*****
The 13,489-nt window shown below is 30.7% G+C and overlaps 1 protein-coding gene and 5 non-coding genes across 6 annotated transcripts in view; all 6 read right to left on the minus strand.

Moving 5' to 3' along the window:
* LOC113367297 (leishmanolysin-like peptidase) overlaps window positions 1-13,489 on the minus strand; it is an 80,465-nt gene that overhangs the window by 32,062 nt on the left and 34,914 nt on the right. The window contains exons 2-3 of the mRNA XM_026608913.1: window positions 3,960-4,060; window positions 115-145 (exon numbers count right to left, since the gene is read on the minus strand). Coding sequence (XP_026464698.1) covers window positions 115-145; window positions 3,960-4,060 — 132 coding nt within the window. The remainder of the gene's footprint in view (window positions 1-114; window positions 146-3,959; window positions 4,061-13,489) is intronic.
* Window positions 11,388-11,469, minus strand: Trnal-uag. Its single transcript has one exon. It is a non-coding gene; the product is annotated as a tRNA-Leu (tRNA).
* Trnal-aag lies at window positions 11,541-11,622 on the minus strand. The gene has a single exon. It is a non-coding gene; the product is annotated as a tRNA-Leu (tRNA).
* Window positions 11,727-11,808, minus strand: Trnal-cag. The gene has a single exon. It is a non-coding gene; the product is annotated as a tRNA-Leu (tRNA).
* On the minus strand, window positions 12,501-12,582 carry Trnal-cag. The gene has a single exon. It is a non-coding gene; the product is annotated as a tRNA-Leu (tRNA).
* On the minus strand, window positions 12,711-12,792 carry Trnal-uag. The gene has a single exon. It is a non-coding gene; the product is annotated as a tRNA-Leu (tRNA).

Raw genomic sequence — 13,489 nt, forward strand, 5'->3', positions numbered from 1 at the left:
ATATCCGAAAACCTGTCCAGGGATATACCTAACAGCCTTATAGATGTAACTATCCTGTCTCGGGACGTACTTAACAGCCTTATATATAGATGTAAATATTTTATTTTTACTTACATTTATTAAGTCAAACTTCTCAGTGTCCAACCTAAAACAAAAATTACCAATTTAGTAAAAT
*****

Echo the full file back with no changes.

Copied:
The 13,489-nt window shown below is 30.7% G+C and overlaps 1 protein-coding gene and 5 non-coding genes across 6 annotated transcripts in view; all 6 read right to left on the minus strand.

Moving 5' to 3' along the window:
* LOC113367297 (leishmanolysin-like peptidase) overlaps window positions 1-13,489 on the minus strand; it is an 80,465-nt gene that overhangs the window by 32,062 nt on the left and 34,914 nt on the right. The window contains exons 2-3 of the mRNA XM_026608913.1: window positions 3,960-4,060; window positions 115-145 (exon numbers count right to left, since the gene is read on the minus strand). Coding sequence (XP_026464698.1) covers window positions 115-145; window positions 3,960-4,060 — 132 coding nt within the window. The remainder of the gene's footprint in view (window positions 1-114; window positions 146-3,959; window positions 4,061-13,489) is intronic.
* Window positions 11,388-11,469, minus strand: Trnal-uag. Its single transcript has one exon. It is a non-coding gene; the product is annotated as a tRNA-Leu (tRNA).
* Trnal-aag lies at window positions 11,541-11,622 on the minus strand. The gene has a single exon. It is a non-coding gene; the product is annotated as a tRNA-Leu (tRNA).
* Window positions 11,727-11,808, minus strand: Trnal-cag. The gene has a single exon. It is a non-coding gene; the product is annotated as a tRNA-Leu (tRNA).
* On the minus strand, window positions 12,501-12,582 carry Trnal-cag. The gene has a single exon. It is a non-coding gene; the product is annotated as a tRNA-Leu (tRNA).
* On the minus strand, window positions 12,711-12,792 carry Trnal-uag. The gene has a single exon. It is a non-coding gene; the product is annotated as a tRNA-Leu (tRNA).

Raw genomic sequence — 13,489 nt, forward strand, 5'->3', positions numbered from 1 at the left:
ATATCCGAAAACCTGTCCAGGGATATACCTAACAGCCTTATAGATGTAACTATCCTGTCTCGGGACGTACTTAACAGCCTTATATATAGATGTAAATATTTTATTTTTACTTACATTTATTAAGTCAAACTTCTCAGTGTCCAACCTAAAACAAAAATTACCAATTTAGTAAAAT